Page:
5.1. MAJOR TYPES OF REQUIRED DATA

5.2. STAND SELECTION AND PLOT DESIGN

5.3. VEGETATION PLOT DATA

5.4. LEGACY DATA

5.5. STANDARDS FOR VEGETATION PLOTS

6. CLASSIFICATION AND DESCRIPTION OF FLORISTIC UNITS

6.1. FROM PLANNING TO DATA INTERPRETATION

6.2. DOCUMENTATION AND DESCRIPTION OF TYPES

6.3. NOMENCLATURE OF VEGETATION TYPES

6.4. STANDARDS FOR DESCRIPTION OF FLORISTIC UNITS OF VEGETATION.31

7. PEER REVIEW

7.1. CLASSIFICATION CONFIDENCE

7.2. PEER-REVIEW TEAMS

7.3. PEER-REVIEW PROCESS

Standards For Floristic Vegetation Classification, Version 1.0, May 2002

7.4. PUBLICATION

7.5. STANDARDS FOR PEER REVIEW

8. DATA ACCESS AND MANAGEMENT

8.1. INFORMATION FLOW AND THE USER COMMUNITY

8.2. BASIC DATABASE REQUIREMENTS

8.3. COMPONENT DATABASE ARCHITECTURE

8.4. DATA MANAGEMENT

8.5. STANDARDS FOR DATA MANAGEMENT

PROSPECTS AND NEW DIRECTIONS

9. LOOKING AHEAD

9.1. DIRECTIONS IN THE UNITED STATES

9.2. POTENTIAL COLLABORATION WITH OTHER COUNTRIES

9.3. CONCLUSION

LITERATURE CITED

GLOSSARY

APPENDIX 1

APPENDIX 2

TABLES

FIGURES

TEXT BOXES

TEXT BOXES

Standards For Floristic Vegetation Classification, Version 1.0, May 2002

INTRODUCTION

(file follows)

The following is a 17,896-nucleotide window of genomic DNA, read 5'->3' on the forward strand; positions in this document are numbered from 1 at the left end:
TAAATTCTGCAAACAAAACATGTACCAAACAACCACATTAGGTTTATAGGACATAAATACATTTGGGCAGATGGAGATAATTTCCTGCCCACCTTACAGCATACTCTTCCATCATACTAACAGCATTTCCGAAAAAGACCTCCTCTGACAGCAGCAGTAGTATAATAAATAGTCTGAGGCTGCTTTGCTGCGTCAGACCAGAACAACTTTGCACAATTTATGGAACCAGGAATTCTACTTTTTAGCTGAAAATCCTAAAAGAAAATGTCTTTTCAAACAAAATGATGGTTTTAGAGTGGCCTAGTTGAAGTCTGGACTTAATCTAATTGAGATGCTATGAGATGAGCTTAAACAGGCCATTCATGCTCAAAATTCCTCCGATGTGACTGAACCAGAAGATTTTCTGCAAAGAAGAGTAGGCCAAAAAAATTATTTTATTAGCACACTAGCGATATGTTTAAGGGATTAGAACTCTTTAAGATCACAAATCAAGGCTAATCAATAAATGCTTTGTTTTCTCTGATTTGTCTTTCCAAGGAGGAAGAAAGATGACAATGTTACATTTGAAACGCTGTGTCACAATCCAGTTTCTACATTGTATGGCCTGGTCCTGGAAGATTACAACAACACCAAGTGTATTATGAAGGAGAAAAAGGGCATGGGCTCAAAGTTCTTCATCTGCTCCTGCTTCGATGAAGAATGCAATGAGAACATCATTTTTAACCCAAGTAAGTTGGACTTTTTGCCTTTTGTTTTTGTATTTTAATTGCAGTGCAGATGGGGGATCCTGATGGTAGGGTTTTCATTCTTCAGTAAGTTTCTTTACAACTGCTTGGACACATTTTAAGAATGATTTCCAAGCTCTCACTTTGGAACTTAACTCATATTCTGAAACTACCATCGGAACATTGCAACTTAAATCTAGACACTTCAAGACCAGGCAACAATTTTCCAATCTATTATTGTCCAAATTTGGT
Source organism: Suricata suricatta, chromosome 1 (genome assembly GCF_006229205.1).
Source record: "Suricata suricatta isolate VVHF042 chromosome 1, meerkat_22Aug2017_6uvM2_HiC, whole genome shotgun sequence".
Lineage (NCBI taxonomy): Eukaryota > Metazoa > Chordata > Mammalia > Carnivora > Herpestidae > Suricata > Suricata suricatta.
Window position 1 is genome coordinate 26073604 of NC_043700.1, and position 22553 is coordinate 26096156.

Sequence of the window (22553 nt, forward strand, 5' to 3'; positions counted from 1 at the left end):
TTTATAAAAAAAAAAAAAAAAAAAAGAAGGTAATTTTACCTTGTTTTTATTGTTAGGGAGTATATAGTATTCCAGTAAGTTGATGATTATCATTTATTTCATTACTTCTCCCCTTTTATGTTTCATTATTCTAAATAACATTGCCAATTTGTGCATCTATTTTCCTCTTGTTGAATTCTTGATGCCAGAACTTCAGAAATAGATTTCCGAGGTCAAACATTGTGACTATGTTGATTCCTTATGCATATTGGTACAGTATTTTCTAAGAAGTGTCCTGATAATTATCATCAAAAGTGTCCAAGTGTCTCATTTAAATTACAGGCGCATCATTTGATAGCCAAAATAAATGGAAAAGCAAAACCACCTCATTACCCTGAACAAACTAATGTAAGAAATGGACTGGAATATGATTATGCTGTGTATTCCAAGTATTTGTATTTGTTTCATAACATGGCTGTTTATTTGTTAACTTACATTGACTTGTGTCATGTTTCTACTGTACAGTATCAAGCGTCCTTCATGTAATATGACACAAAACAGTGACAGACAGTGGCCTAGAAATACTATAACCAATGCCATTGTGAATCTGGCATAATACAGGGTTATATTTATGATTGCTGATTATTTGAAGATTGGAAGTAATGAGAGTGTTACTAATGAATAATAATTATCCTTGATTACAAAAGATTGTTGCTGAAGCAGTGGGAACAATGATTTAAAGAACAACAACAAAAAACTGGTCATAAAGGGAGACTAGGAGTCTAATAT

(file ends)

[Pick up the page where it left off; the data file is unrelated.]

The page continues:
1. RATIONALE A standardized, widely accepted vegetation classification for the United States is required for effective assessment, management, and inventory of the nation's ecosystems. These needs are increasingly apparent as individuals, private organizations, and governments grapple with the escalating rate and magnitude of alteration to natural vegetation (see Klopatek et al. 1979, Mack 1986, LaRoe et al. 1995, Mac 1999). Remnants of many natural vegetation types have become increasingly rare (Noss et al. 1995, Noss and Peters 1995, Barbour and Billings 1999). Some are now imperiled because of habitat loss or degradation, and others have disappeared entirely from the landscape without ever being formally documented (Grossman et al. 1994). Fifty-eight percent of the plant associations described by NatureServe—the most comprehensive set of such records known for the U.S.—are either presumed extinct or are in some danger of becoming extinct (NatureServe Explorer 2002). Losses of vegetation types represent losses in habitat diversity, leading directly to more species being in danger of extinction (Ehrlich 1997, Wilcove et al. 1998, Naeem et al. 1999). Predicted changes in climate, continued atmospheric pollution, ongoing species invasions, and land use changes are likely to cause further unprecedented and rapid alterations in vegetation (Overpeck et al. 1991, Vitousek et al. 1997, Morse et al. 1995).